Marine Biology

, Volume 148, Issue 2, pp 261–270 | Cite as

Influence of thermal history on the response of Montastraea annularis to short-term temperature exposure

  • K. D. CastilloEmail author
  • B. S. T. Helmuth
Research Article


Acclimation of reef corals to environmental conditions has been related to metabolic response at large geographic scales, but regional relationships have rarely been described. Physiological responses to temperature increases of Montastraea annularis (Ellis and Solander 1786) from an inner lagoon and an outer barrier reef in the Gulf of Honduras, southern Belize, were compared in May 2003. The hypothesis that inferred differences in thermal history would result in contrasting responses to elevated temperature was tested. Ambient seawater temperatures adjacent to corals at 4–5 m depth were measured every 15 min at inner lagoon and outer barrier reef collection sites for 1 year (June 2002–May 2003). Monthly averages and 3-day running averages (warmest period, July–October 2002) of daily maximum seawater temperatures were significantly higher (by ∼0.5°C) at inner lagoon reef compared to outer barrier reef sites. M. annularis photosynthesis (P) and respiration (R) rates were measured in respirometers at six temperatures between 29°C and 35°C approximately every hour, with repeated measurements over 3 h. P and R were significantly lower across most temperature treatments for samples collected from the inner lagoon compared to outer barrier reef. Both inner and outer reef M. annularis displayed an increase in P and R with increasing temperature between 29°C and 32°C, but above 32°C P and R sharply declined. P/R ratio versus temperature showed a significant difference between the elevations of the regression lines suggesting that M. annularis from the outer barrier reefs may have been more physiologically stressed than those from the inner lagoon reefs when exposed to acute temperature changes. These results emphasize that thermal stress must be considered within the context of acclimation temperature, and that short-term exposures may have physiologically important effects on this species.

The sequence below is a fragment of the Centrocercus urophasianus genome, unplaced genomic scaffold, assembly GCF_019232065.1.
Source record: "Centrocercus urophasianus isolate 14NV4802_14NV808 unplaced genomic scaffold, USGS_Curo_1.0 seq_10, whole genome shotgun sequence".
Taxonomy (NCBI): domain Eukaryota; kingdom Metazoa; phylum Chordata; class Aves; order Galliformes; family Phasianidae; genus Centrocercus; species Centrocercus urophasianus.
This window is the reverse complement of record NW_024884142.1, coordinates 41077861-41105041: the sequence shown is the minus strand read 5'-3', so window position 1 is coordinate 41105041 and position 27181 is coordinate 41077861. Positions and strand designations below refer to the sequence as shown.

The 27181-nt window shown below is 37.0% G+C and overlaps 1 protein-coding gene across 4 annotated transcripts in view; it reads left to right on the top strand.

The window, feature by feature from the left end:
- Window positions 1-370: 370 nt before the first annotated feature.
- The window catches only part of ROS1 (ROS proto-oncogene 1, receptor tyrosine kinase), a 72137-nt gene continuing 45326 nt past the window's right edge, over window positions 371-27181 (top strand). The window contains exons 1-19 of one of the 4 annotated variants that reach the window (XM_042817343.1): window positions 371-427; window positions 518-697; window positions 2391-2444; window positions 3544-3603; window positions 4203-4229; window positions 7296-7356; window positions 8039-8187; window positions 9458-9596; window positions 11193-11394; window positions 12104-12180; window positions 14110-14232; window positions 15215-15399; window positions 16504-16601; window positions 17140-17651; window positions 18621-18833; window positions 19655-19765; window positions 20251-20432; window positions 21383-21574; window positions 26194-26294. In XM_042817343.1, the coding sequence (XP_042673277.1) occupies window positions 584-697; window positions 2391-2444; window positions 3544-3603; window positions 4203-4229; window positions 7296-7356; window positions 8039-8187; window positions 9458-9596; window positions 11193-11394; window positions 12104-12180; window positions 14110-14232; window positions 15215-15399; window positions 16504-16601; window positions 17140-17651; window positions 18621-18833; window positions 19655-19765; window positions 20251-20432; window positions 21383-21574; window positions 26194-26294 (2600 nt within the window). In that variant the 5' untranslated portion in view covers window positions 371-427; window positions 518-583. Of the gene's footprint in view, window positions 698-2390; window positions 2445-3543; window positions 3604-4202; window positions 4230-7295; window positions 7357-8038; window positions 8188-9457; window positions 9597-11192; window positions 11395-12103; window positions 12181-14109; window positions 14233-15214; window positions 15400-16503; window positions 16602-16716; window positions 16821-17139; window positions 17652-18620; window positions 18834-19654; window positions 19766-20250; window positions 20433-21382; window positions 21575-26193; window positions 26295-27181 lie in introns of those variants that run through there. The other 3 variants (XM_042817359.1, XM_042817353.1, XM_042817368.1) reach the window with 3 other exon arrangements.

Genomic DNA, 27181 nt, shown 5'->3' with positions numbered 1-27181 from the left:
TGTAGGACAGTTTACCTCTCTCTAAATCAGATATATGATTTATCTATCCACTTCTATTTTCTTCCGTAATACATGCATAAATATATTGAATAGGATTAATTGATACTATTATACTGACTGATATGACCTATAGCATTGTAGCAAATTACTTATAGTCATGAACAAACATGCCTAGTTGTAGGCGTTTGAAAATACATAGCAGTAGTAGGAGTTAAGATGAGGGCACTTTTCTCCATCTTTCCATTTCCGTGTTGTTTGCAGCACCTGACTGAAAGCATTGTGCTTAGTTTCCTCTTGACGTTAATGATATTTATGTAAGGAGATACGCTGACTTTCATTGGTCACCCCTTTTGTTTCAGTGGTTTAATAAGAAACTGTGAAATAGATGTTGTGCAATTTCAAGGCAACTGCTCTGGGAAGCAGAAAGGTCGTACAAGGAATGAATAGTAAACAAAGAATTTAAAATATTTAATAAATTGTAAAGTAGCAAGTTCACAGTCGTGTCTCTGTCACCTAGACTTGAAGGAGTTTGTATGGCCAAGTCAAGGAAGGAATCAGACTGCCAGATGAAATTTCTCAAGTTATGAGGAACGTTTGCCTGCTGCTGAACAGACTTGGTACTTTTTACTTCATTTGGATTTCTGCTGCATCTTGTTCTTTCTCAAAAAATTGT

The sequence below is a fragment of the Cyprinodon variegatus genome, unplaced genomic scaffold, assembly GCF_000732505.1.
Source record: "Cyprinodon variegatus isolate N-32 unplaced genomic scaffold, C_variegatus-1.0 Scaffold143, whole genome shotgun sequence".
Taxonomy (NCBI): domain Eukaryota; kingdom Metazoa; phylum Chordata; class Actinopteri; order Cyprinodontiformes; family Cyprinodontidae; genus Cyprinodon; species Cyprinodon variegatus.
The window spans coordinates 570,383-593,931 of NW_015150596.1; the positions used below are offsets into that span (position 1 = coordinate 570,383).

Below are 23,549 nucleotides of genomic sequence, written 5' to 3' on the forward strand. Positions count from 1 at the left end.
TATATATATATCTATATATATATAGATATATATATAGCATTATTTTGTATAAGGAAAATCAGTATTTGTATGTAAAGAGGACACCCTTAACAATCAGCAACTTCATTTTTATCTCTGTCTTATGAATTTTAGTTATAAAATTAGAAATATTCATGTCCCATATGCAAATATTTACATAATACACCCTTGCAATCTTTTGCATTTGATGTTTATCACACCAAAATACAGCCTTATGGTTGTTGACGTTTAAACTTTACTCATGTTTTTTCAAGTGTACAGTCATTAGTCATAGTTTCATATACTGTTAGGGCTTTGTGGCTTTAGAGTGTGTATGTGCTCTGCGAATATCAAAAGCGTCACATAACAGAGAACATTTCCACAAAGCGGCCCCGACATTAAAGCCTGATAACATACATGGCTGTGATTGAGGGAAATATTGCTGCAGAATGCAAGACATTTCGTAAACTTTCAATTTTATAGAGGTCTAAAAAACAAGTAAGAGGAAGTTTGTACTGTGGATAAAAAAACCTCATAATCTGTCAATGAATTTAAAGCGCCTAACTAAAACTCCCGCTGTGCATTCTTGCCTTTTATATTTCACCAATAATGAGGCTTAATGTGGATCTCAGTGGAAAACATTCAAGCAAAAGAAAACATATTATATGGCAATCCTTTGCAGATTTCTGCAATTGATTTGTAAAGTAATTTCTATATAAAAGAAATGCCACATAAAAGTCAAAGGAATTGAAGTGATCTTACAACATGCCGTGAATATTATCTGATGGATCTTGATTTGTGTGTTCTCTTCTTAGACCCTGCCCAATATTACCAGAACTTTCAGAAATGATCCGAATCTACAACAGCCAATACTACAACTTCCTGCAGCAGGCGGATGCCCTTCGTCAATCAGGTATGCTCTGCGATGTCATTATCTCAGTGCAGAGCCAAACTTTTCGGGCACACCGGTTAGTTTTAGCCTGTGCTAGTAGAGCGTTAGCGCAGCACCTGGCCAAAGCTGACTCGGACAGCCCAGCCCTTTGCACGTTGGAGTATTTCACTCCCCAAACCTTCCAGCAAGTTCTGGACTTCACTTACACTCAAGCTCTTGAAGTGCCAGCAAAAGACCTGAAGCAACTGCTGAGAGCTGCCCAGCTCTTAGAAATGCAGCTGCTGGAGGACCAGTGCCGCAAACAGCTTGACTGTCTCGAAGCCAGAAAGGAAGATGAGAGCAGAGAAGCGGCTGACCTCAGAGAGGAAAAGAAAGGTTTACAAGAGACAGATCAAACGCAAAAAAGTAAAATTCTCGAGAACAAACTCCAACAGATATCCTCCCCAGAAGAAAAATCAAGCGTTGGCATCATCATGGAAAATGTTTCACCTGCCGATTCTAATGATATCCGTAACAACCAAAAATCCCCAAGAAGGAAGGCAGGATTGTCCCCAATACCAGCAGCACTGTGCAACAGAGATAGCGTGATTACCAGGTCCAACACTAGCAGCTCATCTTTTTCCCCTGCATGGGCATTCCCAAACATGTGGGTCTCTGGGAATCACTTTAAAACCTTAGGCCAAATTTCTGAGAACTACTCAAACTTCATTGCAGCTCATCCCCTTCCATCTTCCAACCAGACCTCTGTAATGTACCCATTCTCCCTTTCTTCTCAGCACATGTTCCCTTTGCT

Seawater Temperature Reef Site Coral Host Outer Reef Lagoon Reef 
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Successful completion of this work would have been impossible without support from a variety of individuals, groups, and organizations. We thank B. Kjerfve, and W.D. Heyman (Texas A & M, Texas) for their support and expertise in the Gulf of Honduras. We are grateful to W. Maheia (Executive Director, Toledo Institute for Development and Environment, TIDE) and the TIDE staff for logistical support in southern Belize, and their expertise in Port Honduras Marine Reserve. J.D. Spurrier, J.M. Grego, R. Vesselinov, and S. Gilman provided statistical advice and support, and L. Rodney offered assistance, support, and expertise in the Sapodilla Cayes Marine Reserve. D. Wethey, P. Edmunds, K. Schneider, J. Jost, S. Gilman, K. Nylund, M. Henry, D. Strickland, J. Adams, L. Szathmary, and A. Castillo improved various versions of the manuscript through helpful comments and advice. Funding for this study was provided from a variety of sources including The Nature Conservancy, the Toledo Institute for Development and Environment (TIDE), and the National Science Foundation (OCE-0323364 to BSH). This research was conducted under a research permit provided to the Toledo Institute for Development and Environment (TIDE) from the Belize Fisheries Department. All experiments in this study complied with current laws of Belize and the United States of America.


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Copyright information

© Springer-Verlag 2005

Authors and Affiliations

  1. 1.Marine Science ProgramUniversity of South CarolinaColumbiaUSA
  2. 2.Department of Biological Sciences and Marine Science ProgramUniversity of South CarolinaColumbiaUSA

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